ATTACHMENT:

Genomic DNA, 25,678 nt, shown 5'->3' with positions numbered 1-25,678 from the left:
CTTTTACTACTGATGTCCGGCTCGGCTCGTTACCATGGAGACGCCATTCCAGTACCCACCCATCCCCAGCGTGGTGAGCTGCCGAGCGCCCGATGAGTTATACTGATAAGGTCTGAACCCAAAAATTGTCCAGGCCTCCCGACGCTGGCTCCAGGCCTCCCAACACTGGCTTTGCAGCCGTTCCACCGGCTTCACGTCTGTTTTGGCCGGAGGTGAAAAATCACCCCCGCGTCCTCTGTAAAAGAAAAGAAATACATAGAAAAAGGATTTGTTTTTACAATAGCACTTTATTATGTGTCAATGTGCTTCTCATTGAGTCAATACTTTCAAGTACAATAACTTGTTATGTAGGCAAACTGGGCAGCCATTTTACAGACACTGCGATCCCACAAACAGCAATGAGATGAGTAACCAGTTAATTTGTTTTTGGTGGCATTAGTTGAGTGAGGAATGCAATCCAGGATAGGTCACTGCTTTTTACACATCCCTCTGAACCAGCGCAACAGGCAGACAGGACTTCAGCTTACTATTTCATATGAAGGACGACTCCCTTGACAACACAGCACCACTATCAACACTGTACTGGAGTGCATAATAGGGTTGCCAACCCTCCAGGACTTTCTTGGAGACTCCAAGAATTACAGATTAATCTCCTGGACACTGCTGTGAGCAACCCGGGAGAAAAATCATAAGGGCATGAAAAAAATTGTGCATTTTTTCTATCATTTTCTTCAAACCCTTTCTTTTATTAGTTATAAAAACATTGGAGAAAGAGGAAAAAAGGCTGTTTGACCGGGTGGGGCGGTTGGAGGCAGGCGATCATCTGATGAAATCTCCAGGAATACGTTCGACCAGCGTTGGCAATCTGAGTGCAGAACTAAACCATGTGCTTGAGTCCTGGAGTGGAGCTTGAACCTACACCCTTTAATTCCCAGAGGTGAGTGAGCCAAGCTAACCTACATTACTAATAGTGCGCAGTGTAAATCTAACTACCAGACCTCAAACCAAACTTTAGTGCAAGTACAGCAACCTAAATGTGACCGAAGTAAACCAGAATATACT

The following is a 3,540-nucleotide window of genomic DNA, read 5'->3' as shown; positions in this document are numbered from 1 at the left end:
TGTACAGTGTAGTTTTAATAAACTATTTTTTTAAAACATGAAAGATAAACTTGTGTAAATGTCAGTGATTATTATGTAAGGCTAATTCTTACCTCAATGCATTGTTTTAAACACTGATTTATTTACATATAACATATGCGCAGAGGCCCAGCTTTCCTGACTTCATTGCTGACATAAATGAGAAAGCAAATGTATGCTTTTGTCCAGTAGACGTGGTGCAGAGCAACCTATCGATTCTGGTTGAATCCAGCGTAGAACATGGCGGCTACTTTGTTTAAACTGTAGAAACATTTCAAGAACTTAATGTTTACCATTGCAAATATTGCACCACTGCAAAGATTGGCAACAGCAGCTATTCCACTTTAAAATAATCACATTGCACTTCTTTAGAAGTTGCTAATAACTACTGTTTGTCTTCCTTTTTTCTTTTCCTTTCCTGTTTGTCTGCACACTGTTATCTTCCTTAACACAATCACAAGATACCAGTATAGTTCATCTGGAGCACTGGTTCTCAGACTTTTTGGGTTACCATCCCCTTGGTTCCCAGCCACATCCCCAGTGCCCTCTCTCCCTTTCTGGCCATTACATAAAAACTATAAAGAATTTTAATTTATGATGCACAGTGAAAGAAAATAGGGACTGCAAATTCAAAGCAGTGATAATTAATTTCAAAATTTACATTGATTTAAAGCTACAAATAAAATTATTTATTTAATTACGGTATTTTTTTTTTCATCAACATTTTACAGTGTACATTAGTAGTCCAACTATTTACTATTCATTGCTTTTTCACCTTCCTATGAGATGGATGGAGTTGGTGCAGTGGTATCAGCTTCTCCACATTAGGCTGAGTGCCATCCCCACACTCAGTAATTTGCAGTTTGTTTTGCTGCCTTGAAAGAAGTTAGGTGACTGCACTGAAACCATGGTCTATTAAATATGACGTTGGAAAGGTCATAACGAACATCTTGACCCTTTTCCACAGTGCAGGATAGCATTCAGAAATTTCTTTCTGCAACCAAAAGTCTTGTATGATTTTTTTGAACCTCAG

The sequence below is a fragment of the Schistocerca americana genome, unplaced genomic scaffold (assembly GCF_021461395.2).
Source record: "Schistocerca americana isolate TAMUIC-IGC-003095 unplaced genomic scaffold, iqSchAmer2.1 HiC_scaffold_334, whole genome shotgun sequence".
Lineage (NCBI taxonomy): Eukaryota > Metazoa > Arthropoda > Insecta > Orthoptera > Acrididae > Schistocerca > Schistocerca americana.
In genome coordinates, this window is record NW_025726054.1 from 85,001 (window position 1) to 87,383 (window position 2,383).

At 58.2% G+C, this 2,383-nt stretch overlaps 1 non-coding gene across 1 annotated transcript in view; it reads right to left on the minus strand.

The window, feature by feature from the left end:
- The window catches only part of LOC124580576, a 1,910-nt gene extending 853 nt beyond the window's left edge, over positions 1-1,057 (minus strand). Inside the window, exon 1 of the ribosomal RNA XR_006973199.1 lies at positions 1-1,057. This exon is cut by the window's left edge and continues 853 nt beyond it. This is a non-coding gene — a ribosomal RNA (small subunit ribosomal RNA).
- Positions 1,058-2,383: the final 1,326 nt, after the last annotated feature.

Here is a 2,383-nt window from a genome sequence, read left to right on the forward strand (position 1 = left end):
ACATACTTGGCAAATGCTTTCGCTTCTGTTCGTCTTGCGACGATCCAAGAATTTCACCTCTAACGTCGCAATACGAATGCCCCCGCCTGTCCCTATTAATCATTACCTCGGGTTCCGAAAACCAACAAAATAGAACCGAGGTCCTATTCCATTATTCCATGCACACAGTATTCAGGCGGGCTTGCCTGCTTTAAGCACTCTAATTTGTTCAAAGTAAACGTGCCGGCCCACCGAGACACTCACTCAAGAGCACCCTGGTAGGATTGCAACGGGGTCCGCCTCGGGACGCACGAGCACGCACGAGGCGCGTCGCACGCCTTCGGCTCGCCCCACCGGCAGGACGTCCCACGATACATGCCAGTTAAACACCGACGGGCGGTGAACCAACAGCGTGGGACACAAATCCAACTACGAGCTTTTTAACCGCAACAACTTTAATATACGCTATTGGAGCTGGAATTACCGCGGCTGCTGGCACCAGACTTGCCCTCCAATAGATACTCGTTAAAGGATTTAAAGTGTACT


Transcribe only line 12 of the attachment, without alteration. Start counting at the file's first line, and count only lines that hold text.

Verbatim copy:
- Positions 1,058-2,383: the final 1,326 nt, after the last annotated feature.